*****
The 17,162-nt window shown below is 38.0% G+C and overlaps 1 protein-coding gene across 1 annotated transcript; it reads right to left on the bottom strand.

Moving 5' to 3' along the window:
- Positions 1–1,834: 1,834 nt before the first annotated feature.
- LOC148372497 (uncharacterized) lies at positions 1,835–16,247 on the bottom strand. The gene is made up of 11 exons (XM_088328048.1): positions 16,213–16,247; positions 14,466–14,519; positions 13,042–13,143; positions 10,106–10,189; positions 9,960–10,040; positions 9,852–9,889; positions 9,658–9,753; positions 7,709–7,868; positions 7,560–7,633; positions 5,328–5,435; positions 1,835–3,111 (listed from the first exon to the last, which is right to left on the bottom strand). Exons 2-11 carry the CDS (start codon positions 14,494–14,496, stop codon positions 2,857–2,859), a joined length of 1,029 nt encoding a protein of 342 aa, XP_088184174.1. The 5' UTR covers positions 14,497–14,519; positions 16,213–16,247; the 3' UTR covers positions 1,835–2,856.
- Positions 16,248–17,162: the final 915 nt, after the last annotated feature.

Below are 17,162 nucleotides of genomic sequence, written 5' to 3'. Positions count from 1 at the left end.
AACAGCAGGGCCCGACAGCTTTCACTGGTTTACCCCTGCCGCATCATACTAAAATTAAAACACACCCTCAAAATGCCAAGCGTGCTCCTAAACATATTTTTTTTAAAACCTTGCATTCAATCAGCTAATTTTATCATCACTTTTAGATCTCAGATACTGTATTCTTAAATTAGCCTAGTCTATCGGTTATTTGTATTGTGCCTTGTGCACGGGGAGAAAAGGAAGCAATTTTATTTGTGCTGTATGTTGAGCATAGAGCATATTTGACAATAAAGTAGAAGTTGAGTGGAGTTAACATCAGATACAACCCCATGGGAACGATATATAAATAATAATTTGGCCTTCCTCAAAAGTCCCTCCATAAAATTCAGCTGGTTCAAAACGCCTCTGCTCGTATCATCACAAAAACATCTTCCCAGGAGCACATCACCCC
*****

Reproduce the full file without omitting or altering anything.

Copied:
The 17,162-nt window shown below is 38.0% G+C and overlaps 1 protein-coding gene across 1 annotated transcript; it reads right to left on the bottom strand.

Moving 5' to 3' along the window:
- Positions 1–1,834: 1,834 nt before the first annotated feature.
- LOC148372497 (uncharacterized) lies at positions 1,835–16,247 on the bottom strand. The gene is made up of 11 exons (XM_088328048.1): positions 16,213–16,247; positions 14,466–14,519; positions 13,042–13,143; positions 10,106–10,189; positions 9,960–10,040; positions 9,852–9,889; positions 9,658–9,753; positions 7,709–7,868; positions 7,560–7,633; positions 5,328–5,435; positions 1,835–3,111 (listed from the first exon to the last, which is right to left on the bottom strand). Exons 2-11 carry the CDS (start codon positions 14,494–14,496, stop codon positions 2,857–2,859), a joined length of 1,029 nt encoding a protein of 342 aa, XP_088184174.1. The 5' UTR covers positions 14,497–14,519; positions 16,213–16,247; the 3' UTR covers positions 1,835–2,856.
- Positions 16,248–17,162: the final 915 nt, after the last annotated feature.

Below are 17,162 nucleotides of genomic sequence, written 5' to 3'. Positions count from 1 at the left end.
AACAGCAGGGCCCGACAGCTTTCACTGGTTTACCCCTGCCGCATCATACTAAAATTAAAACACACCCTCAAAATGCCAAGCGTGCTCCTAAACATATTTTTTTTAAAACCTTGCATTCAATCAGCTAATTTTATCATCACTTTTAGATCTCAGATACTGTATTCTTAAATTAGCCTAGTCTATCGGTTATTTGTATTGTGCCTTGTGCACGGGGAGAAAAGGAAGCAATTTTATTTGTGCTGTATGTTGAGCATAGAGCATATTTGACAATAAAGTAGAAGTTGAGTGGAGTTAACATCAGATACAACCCCATGGGAACGATATATAAATAATAATTTGGCCTTCCTCAAAAGTCCCTCCATAAAATTCAGCTGGTTCAAAACGCCTCTGCTCGTATCATCACAAAAACATCTTCCCAGGAGCACATCACCCC